The big, loud scenes are intense. The Battle of Yorktown has “guns, percussive physical movement of the cast, a record-scratch solo and what I call angry bass guitar and drums,” Steinberg says. It also has some huge, booming explosions. This is a hip-hop musical, after all, and Steinberg asked himself, “How far can we go, without damaging anyone or anything, but still actually try to move air in the theater in a way that lives up to what a modern operatic version of that battle might be? Then, we also zoom in on the characters of Aaron Burr and Hamilton’s wife Eliza, so we asked, ‘How small, focused, dry, thin with volume, texture, reverb, can we go?’”

The DiGiCo SD7T control surface, along with its proprietary theater software, gives the team tremendous control over 28 matrixed outputs, which makes managing the wide dynamic range much easier, Crystal says.

These major dynamic shifts happen fast. In a pivotal Act Two moment, Hamilton is being blackmailed by political foes who have caught him in an illicit love affair. Hamilton chooses to publish a pamphlet admitting his guilt in great detail, sacrificing his personal reputation to try to save his political life. He seems oblivious to the impact this will have on his wife, Eliza.

This scene, Reynolds Pamphlet, “is incredibly raucous, exuberant, downright noisy,” Steinberg says. “That matches the chaos of the emotion of that moment, the havoc that’s been wreaked on Hamilton and his family. It is a lot like the Battle of Yorktown scene in that way.”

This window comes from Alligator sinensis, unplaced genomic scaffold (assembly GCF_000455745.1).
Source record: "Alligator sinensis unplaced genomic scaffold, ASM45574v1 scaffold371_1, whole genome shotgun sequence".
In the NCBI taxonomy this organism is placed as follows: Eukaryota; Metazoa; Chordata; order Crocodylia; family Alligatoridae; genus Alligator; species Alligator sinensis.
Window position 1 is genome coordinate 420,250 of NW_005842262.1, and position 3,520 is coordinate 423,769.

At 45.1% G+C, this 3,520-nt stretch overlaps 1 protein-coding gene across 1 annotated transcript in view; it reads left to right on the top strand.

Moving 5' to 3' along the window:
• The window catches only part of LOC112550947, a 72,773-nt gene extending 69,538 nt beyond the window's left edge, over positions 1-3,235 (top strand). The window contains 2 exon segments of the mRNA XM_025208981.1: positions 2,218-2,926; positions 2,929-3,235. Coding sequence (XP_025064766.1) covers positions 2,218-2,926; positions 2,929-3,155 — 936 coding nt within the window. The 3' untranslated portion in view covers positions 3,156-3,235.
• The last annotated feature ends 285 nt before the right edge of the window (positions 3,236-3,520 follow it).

Immediately following that scene, Eliza sings the quiet, wrenching ballad “Burn,” and literally burns letters from Hamilton, onstage.

“We exaggerate the quiet moment of ‘Burn,’ immediately following Reynolds Pamphlet, and zoom in on the loneliness and isolation of Eliza, singing of how she’s going to deal with the emotional consequences, and of her resolve to respond. The orchestration is stripped down to solo piano. The focus of the entire production is on one person sitting on a bench with a lantern.”

It is an intensely quiet moment, absolutely the only time the audience can hear ventilation, lighting fans or anything making a whisper of a sound in the house, “And it tickles me that we can do both,” Steinberg says.

Part of managing the wide dynamic range is choosing gear that can handle the extremes. For example, “We have some extended low frequency in this show you don’t generally hear on Broadway,” Steinberg says. “We added low-frequency extension with these two Meyer Sound 1100-LFC subs, which are big for Broadway, and we heard new music (from keyboards and electronic track) that was inaudible downtown. We just didn’t have room for these monsters Off Broadway.”